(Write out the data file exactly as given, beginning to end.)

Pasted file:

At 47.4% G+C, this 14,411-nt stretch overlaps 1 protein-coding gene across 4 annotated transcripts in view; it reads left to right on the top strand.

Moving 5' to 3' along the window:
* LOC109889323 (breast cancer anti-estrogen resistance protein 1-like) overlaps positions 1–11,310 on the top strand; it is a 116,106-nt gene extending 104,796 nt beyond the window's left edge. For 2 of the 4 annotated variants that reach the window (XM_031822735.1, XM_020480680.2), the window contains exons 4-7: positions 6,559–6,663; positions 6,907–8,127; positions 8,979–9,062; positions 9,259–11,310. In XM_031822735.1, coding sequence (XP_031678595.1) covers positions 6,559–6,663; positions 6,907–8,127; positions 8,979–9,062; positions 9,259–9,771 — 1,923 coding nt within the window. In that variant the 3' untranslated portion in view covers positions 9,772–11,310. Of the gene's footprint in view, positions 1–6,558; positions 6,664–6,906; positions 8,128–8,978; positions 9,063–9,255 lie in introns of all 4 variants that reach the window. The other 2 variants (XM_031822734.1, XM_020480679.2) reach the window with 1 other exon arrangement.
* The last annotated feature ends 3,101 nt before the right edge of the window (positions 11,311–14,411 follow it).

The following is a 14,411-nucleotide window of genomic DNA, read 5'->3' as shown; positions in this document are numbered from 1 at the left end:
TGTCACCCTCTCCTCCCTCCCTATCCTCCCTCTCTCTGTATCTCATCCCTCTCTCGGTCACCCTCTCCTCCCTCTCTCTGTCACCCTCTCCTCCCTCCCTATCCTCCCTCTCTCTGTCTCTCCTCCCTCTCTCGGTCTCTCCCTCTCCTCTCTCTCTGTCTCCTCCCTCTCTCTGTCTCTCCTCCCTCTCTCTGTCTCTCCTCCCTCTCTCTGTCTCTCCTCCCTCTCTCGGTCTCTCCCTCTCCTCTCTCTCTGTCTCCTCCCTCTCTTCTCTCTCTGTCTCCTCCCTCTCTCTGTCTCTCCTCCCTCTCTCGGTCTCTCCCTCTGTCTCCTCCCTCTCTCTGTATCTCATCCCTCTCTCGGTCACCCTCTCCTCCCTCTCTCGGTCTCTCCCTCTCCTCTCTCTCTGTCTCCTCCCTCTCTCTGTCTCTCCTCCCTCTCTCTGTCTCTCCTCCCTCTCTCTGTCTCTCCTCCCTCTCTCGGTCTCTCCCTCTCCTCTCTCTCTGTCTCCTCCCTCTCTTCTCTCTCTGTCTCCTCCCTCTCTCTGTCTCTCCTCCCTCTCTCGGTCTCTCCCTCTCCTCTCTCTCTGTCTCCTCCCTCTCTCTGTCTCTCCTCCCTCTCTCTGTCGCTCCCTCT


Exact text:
At 47.4% G+C, this 14,411-nt stretch overlaps 1 protein-coding gene across 4 annotated transcripts in view; it reads left to right on the top strand.

Moving 5' to 3' along the window:
* LOC109889323 (breast cancer anti-estrogen resistance protein 1-like) overlaps positions 1–11,310 on the top strand; it is a 116,106-nt gene extending 104,796 nt beyond the window's left edge. For 2 of the 4 annotated variants that reach the window (XM_031822735.1, XM_020480680.2), the window contains exons 4-7: positions 6,559–6,663; positions 6,907–8,127; positions 8,979–9,062; positions 9,259–11,310. In XM_031822735.1, coding sequence (XP_031678595.1) covers positions 6,559–6,663; positions 6,907–8,127; positions 8,979–9,062; positions 9,259–9,771 — 1,923 coding nt within the window. In that variant the 3' untranslated portion in view covers positions 9,772–11,310. Of the gene's footprint in view, positions 1–6,558; positions 6,664–6,906; positions 8,128–8,978; positions 9,063–9,255 lie in introns of all 4 variants that reach the window. The other 2 variants (XM_031822734.1, XM_020480679.2) reach the window with 1 other exon arrangement.
* The last annotated feature ends 3,101 nt before the right edge of the window (positions 11,311–14,411 follow it).

The following is a 14,411-nucleotide window of genomic DNA, read 5'->3' as shown; positions in this document are numbered from 1 at the left end:
TGTCACCCTCTCCTCCCTCCCTATCCTCCCTCTCTCTGTATCTCATCCCTCTCTCGGTCACCCTCTCCTCCCTCTCTCTGTCACCCTCTCCTCCCTCCCTATCCTCCCTCTCTCTGTCTCTCCTCCCTCTCTCGGTCTCTCCCTCTCCTCTCTCTCTGTCTCCTCCCTCTCTCTGTCTCTCCTCCCTCTCTCTGTCTCTCCTCCCTCTCTCTGTCTCTCCTCCCTCTCTCGGTCTCTCCCTCTCCTCTCTCTCTGTCTCCTCCCTCTCTTCTCTCTCTGTCTCCTCCCTCTCTCTGTCTCTCCTCCCTCTCTCGGTCTCTCCCTCTGTCTCCTCCCTCTCTCTGTATCTCATCCCTCTCTCGGTCACCCTCTCCTCCCTCTCTCGGTCTCTCCCTCTCCTCTCTCTCTGTCTCCTCCCTCTCTCTGTCTCTCCTCCCTCTCTCTGTCTCTCCTCCCTCTCTCTGTCTCTCCTCCCTCTCTCGGTCTCTCCCTCTCCTCTCTCTCTGTCTCCTCCCTCTCTTCTCTCTCTGTCTCCTCCCTCTCTCTGTCTCTCCTCCCTCTCTCGGTCTCTCCCTCTCCTCTCTCTCTGTCTCCTCCCTCTCTCTGTCTCTCCTCCCTCTCTCTGTCGCTCCCTCT